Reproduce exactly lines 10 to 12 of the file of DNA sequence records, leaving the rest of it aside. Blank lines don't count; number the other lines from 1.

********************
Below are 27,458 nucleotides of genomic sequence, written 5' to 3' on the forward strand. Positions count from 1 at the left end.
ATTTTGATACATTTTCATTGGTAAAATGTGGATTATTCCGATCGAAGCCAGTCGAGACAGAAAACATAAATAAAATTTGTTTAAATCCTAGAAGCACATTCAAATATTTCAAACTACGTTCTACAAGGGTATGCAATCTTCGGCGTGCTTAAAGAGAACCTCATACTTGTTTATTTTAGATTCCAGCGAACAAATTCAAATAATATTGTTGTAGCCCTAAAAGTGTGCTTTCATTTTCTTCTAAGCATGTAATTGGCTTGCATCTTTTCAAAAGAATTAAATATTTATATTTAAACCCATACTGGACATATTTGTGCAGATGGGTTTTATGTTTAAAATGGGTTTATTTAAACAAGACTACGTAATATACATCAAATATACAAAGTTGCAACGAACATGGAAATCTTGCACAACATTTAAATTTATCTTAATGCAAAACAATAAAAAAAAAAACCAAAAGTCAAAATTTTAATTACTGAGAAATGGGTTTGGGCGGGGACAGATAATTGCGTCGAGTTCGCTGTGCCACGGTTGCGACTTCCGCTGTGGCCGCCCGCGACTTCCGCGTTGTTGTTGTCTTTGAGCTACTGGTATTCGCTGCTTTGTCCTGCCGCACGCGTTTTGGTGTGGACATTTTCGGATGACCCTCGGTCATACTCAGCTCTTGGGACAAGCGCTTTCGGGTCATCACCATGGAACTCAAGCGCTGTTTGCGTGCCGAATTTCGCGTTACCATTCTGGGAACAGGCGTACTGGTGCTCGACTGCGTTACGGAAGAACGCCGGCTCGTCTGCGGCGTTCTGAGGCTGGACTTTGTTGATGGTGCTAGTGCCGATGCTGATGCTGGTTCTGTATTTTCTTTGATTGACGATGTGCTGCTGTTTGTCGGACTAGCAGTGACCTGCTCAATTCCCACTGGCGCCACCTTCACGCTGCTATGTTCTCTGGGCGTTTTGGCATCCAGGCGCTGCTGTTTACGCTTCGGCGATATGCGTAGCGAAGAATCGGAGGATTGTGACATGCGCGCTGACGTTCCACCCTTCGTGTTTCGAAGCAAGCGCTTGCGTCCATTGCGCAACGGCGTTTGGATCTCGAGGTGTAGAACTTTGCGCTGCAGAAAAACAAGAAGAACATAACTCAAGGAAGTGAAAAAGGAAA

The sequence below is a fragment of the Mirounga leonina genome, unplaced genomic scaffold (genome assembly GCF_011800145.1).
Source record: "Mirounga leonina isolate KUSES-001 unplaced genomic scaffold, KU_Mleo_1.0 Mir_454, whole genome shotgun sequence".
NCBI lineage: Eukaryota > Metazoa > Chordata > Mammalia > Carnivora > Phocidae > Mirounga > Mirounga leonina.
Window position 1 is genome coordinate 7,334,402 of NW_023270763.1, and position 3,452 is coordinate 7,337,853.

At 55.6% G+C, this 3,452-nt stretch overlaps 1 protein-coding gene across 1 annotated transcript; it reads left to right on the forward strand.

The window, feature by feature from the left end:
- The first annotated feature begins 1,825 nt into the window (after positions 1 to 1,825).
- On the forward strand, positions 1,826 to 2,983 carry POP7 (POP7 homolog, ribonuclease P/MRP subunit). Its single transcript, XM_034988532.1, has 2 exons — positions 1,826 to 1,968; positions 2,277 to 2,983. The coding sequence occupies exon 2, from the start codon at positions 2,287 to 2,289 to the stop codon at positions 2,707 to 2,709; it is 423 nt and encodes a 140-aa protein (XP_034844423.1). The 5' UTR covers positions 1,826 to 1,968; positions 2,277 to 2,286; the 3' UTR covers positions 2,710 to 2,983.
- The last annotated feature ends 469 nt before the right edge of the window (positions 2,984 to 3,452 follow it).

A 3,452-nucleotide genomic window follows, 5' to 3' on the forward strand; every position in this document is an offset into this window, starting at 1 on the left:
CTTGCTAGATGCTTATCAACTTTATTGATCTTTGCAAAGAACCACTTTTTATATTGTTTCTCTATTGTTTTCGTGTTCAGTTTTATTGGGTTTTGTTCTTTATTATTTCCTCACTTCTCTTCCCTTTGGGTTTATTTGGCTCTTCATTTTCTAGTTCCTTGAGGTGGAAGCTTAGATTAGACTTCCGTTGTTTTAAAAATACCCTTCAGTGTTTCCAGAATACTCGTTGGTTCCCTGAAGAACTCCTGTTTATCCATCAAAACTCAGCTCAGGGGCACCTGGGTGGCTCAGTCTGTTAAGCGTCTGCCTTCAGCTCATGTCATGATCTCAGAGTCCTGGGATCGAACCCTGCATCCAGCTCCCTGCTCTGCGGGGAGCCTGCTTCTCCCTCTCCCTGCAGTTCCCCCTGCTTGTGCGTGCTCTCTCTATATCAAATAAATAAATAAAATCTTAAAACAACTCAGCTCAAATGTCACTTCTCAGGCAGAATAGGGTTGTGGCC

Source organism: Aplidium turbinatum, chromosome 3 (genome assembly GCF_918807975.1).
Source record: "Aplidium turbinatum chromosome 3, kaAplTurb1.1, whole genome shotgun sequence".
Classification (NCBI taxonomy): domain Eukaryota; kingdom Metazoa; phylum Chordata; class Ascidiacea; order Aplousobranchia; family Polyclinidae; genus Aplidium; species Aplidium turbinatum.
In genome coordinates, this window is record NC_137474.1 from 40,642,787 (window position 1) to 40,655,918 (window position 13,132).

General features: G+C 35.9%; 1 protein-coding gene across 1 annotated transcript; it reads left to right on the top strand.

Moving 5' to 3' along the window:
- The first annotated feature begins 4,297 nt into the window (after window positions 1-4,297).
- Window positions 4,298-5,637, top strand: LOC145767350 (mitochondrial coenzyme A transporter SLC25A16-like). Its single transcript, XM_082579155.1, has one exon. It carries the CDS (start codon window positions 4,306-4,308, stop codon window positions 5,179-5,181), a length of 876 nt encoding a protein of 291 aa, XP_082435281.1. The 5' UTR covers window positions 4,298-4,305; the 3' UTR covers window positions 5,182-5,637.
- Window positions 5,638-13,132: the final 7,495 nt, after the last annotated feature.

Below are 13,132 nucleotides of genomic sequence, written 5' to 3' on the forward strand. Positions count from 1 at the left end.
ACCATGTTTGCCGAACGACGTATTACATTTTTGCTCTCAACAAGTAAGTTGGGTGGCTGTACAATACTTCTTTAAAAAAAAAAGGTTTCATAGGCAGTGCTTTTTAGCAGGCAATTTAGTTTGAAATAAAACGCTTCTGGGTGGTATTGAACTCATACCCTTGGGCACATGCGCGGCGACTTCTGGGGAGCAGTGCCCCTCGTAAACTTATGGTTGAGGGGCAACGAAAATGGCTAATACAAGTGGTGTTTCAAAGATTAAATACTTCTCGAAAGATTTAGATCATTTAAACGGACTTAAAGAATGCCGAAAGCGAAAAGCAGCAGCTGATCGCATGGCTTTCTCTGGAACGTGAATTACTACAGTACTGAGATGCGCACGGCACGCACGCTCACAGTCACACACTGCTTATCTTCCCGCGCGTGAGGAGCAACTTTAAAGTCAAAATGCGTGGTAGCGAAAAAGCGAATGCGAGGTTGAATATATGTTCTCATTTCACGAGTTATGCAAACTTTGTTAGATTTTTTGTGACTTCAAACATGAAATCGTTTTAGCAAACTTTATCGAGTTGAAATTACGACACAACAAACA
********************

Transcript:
- On the forward strand, positions 1,826 to 2,983 carry POP7 (POP7 homolog, ribonuclease P/MRP subunit). Its single transcript, XM_034988532.1, has 2 exons — positions 1,826 to 1,968; positions 2,277 to 2,983. The coding sequence occupies exon 2, from the start codon at positions 2,287 to 2,289 to the stop codon at positions 2,707 to 2,709; it is 423 nt and encodes a 140-aa protein (XP_034844423.1). The 5' UTR covers positions 1,826 to 1,968; positions 2,277 to 2,286; the 3' UTR covers positions 2,710 to 2,983.
- The last annotated feature ends 469 nt before the right edge of the window (positions 2,984 to 3,452 follow it).

A 3,452-nucleotide genomic window follows, 5' to 3' on the forward strand; every position in this document is an offset into this window, starting at 1 on the left: